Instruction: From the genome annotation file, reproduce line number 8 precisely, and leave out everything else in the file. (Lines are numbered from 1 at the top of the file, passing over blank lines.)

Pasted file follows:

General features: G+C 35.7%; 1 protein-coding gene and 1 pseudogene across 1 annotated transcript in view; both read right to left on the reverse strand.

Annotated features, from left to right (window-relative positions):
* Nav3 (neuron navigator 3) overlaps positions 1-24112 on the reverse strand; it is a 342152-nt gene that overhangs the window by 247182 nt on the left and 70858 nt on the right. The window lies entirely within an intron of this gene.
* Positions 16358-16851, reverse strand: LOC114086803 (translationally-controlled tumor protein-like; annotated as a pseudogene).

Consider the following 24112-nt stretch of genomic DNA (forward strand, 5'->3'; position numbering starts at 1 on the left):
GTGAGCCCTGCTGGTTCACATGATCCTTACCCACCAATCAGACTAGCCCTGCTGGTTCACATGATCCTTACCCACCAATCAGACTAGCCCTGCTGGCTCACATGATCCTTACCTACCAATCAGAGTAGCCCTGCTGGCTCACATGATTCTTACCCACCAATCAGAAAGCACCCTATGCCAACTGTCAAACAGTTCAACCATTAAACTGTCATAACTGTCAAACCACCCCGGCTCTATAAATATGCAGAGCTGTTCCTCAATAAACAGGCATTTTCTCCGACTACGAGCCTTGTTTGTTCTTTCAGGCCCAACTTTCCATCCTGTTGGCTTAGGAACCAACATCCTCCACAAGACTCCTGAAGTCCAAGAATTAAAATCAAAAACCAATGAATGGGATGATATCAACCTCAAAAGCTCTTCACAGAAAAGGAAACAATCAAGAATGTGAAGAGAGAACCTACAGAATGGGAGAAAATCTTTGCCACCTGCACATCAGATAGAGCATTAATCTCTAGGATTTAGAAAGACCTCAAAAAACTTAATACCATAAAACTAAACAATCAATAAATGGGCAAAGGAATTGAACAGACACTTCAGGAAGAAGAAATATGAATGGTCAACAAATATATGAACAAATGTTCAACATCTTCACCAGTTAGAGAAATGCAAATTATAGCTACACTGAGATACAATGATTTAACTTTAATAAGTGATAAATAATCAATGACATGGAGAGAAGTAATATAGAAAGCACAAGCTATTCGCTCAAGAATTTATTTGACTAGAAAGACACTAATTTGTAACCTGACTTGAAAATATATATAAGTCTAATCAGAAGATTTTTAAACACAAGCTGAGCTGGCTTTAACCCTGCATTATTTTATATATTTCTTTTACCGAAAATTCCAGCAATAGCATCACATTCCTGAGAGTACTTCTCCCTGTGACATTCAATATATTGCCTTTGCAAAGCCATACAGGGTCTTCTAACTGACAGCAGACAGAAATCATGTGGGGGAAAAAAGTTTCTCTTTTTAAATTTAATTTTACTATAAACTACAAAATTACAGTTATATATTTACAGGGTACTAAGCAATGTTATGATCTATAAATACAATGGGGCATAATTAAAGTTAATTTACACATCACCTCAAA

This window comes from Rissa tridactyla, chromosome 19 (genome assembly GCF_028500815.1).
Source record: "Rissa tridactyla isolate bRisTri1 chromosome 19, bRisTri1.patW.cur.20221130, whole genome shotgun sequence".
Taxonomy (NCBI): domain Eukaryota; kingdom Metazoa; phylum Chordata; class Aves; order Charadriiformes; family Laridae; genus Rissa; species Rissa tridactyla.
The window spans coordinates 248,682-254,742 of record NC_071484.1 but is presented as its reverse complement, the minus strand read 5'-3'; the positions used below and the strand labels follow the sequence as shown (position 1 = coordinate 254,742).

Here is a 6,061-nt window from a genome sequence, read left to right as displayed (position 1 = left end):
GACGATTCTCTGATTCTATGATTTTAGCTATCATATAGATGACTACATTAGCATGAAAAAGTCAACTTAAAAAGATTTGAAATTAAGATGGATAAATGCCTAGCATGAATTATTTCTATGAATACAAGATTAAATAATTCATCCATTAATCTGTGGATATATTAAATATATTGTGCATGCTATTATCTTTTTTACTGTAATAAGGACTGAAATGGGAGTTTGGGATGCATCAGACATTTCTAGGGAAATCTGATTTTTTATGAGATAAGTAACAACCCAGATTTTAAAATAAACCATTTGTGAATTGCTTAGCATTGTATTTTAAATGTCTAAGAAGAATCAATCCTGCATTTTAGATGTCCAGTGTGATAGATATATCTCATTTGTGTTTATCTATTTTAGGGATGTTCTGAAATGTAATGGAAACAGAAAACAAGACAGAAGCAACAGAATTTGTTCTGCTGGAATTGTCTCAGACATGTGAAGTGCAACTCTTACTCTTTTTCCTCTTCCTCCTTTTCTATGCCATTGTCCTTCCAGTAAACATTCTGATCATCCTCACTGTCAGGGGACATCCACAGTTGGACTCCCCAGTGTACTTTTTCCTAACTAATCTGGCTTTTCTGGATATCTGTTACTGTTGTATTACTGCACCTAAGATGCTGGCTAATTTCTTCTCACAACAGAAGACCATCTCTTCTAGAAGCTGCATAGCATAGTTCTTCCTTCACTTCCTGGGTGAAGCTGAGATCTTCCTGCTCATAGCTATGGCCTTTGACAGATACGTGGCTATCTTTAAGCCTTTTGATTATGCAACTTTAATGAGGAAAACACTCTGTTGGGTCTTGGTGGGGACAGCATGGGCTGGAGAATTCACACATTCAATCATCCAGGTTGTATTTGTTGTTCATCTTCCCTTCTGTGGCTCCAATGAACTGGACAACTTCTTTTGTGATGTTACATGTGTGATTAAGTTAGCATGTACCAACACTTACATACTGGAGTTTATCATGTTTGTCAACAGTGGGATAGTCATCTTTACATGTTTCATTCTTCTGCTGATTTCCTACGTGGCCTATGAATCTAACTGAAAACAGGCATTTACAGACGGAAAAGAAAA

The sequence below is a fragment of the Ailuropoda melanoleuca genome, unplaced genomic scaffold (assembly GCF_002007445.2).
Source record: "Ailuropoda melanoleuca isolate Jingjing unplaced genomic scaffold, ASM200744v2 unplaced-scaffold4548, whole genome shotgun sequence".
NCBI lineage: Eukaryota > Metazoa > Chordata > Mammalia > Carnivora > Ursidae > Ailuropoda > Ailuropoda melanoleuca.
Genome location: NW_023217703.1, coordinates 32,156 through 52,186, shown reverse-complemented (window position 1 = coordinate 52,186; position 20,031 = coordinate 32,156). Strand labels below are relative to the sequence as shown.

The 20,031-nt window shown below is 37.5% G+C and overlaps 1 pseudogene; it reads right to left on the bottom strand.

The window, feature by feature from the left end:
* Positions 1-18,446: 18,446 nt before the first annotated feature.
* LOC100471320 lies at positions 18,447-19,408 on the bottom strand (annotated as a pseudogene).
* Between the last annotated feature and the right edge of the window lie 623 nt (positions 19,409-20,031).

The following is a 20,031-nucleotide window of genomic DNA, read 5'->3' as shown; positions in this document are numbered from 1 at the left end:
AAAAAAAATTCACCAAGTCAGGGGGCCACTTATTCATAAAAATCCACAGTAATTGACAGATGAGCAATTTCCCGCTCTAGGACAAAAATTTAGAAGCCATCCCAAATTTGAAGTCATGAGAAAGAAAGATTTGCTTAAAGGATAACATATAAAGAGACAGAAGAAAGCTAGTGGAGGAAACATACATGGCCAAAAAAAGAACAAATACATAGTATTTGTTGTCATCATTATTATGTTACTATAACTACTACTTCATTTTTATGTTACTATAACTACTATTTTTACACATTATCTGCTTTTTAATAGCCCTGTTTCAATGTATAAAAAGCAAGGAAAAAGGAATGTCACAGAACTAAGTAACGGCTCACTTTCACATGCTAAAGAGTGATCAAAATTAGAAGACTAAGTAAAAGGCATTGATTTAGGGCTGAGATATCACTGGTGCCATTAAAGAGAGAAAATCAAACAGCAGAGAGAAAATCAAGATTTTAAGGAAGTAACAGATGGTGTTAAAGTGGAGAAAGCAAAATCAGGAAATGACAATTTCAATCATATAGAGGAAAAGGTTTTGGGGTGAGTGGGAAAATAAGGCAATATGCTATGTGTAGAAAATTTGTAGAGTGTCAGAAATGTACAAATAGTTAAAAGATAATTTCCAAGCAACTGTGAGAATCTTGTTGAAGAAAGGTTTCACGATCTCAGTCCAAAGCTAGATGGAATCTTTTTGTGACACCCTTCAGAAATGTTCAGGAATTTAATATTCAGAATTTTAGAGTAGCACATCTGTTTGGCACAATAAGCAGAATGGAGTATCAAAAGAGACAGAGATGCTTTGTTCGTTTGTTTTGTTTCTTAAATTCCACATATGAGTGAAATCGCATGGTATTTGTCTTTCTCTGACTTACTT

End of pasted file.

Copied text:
Source record: "Rissa tridactyla isolate bRisTri1 chromosome 19, bRisTri1.patW.cur.20221130, whole genome shotgun sequence".